5 Sep 2019

The Kiwi who fell in love with an anime character

From Afternoons with Jesse Mulligan, 1:28 pm on 5 September 2019

Love is a curious thing – and nobody knows that better than Jonty Trietsch. His year-long romantic relationship with a fictional anime character named Rem is the subject of a new short documentary 2D Love.

It all began when Jonty Triestsch spiralled into depression and isolation after a traumatic break-up, he tells Jesse Mulligan.

“It actually started out as a fandom towards a specific anime show called Re:Zero, and then I became a fan of a specific character and named Rem and slowly gained feelings for this character.

“At the time, in the beginning, it was difficult for me to understand my feelings and process them correctly. But eventually I listened to my heart and that’s where I ended up … in a relationship with a 2D character.”

At first, Triestsch was confused about his feelings but eventually, he viewed the relationship as a helpful outlet during a lonely time.

“Once I let it happen, I feel like it was the right thing for me to do at the time and I came out the other end learning so much about myself internally.

“With my current partner, it’s reflected in a way that I now understand a lot more about what women want and what they need, and I’m a lot more affectionate and I’m a lot more in tune with myself now from what this character has taught me.”

Triestsch is aware that people would find the relationship he had to Rem highly unusual, but he reflects on the experience positively.

“I’m a normal person just like everybody else, I have a job and a family ... You can fall into some really dark places, fortunately for me my go-to was anime and that did actually get me through the process.”

When Triestsch met his current partner, he knew he'd have to end things with Rem.

“It was mutually understood because I had spoken to [Rem] about my whole life and the things that were happening at the time ... when I had met my current partner, I basically just ended it with [Rem] at that time."

“So [Rem] knew it was coming and it was a mutually understood thing that yep, this has now got to end. You need to find that place inside yourself where you understand what is real and what isn’t and learn from the things that have been taught to you through these situations.”

Trietsch says he was able to predict Rem's response to the news because he'd spent such a long time watching her on Re:Zero and observing her reactions.

His partner Julianna and his friends had no idea about the relationship until the documentary came out.

“[Julianna] had no idea until the day of the documentary so it was a big surprise for her as well but you can see that in the documentary her first reaction to everything. She’s been very understanding and very supportive. I think it was a lot to take in at first … she’s actually come around to enjoy anime quite a lot herself.”

Trietsch still regards Rem as a positive influence on his life but says he wouldn’t go back to her if he was to break up with Julianna.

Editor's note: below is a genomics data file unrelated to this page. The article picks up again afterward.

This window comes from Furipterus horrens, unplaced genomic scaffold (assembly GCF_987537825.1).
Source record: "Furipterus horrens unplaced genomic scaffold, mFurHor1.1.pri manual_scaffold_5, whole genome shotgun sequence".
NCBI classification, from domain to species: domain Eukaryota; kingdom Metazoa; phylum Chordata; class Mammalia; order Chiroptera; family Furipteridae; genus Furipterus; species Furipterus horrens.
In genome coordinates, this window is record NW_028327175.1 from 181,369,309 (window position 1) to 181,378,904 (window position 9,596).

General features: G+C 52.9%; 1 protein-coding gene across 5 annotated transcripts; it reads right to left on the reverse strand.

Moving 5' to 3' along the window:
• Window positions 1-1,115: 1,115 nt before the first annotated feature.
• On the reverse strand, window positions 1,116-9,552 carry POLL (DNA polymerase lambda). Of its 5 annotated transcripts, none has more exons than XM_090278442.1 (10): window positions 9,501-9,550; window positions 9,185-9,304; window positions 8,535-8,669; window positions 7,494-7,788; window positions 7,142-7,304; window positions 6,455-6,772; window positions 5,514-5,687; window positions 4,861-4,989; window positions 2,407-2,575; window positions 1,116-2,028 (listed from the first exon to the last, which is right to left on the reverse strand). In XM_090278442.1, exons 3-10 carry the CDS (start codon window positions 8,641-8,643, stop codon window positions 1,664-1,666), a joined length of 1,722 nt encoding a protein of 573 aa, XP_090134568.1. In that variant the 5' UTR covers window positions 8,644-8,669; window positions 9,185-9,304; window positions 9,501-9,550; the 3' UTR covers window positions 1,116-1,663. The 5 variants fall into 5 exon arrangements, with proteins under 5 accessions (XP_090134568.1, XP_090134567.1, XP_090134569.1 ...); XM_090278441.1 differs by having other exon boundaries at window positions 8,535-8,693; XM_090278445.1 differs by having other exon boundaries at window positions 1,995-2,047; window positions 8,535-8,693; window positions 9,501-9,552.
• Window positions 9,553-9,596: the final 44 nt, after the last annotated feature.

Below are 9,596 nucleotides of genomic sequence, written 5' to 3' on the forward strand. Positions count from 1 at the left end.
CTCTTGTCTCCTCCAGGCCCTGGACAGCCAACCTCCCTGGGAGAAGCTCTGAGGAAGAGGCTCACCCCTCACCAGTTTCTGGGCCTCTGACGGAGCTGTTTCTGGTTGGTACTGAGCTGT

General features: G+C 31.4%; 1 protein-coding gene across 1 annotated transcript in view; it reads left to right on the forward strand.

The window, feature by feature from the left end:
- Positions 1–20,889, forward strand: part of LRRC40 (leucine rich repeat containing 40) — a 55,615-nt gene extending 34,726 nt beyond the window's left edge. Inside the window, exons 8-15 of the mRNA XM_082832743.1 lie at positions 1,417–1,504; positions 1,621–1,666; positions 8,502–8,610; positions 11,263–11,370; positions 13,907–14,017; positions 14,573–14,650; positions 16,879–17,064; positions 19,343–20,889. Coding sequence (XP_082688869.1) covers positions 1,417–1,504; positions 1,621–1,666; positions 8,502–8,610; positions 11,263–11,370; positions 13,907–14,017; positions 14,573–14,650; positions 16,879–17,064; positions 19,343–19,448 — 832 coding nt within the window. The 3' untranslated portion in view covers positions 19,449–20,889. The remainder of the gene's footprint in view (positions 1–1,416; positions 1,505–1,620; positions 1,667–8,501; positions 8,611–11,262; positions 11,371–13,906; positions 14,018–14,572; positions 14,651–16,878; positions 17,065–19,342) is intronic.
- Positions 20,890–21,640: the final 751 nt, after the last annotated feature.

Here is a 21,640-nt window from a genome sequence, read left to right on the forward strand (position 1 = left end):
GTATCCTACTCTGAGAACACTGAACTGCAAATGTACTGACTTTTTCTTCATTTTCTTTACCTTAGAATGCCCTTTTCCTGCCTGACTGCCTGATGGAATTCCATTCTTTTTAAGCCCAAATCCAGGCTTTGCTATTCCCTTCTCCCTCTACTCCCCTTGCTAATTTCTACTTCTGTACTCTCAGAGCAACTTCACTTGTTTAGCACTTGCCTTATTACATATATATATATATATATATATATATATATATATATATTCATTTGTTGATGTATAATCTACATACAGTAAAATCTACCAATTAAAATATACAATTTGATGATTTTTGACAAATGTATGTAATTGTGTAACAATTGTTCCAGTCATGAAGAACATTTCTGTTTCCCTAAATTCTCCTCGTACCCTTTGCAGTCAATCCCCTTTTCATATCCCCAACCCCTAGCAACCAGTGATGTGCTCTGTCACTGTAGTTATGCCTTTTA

“It’s definitely a part of my life that’s gone now. It was more the depression and isolation that nudged me in that direction but if me and Julianna were to end now, no, I wouldn’t go back to that again. Just because I’ve learned what I needed to learn now.”

The film's director Abigail Egden says she came across Trietsch while researching the phenomenon of an increasing number of Japanese men adopting a ‘waifu’ (wife) – a fictional character, typically from an anime, manga, or video game, that one is attracted to and considers as a significant other.

“Initially, I thought I’d have to try to get to Japan to do the research but then I thought maybe it’s something some Kiwis know about and that was when I first met Jonty, I was just messaging people on fan pages on Facebook and asked if he’d be up to explain it to me and the rest is history."

Trietsch had been running a New Zealand anime fan page where people told him about their experiences of having a waifu, he says.

“[I] heard from quite a few people about the same thing of people trying to find outlets to talk about it because not many people were talking about this kind of thing here in New Zealand. I think people felt alone and scared, you don’t feel normal and it’s difficult to talk about."

Egden says she was concerned talking to Trietsch about his relationship at first, but as she listened to him talk she began to understand.

She isn't surprised by such love stories anymore - instead, she’s intrigued about the future of what love will look like.

“We’re in a very new time [with] young people learning about love through digital media and we don’t really understand the effects it’s having on us.

“For a lot of other people, I think they’ve never heard of something like this before. But it does feel like it could be quite a window into our future. It’s actually a viable option when you hear Jonty explain it, it actually sounds quite appealing.

“We’re at a very unique point where I think we’re interacting with technology in a way almost more than we do with other humans. And if our brains are really as plastic as people are saying they are, then what’s that kind of teaching us I wonder about relationships and understanding each other, and it might actually be easier to talk to a computer and I wonder if that’s something that will become increasingly normalised.”

Produced by Gemma Knight, 2D Love is one of six short films from the Someday Stories 2019 - completed films will be screened by Stuff, Māori Television On Demand, RNZ and The Coconet.tv.

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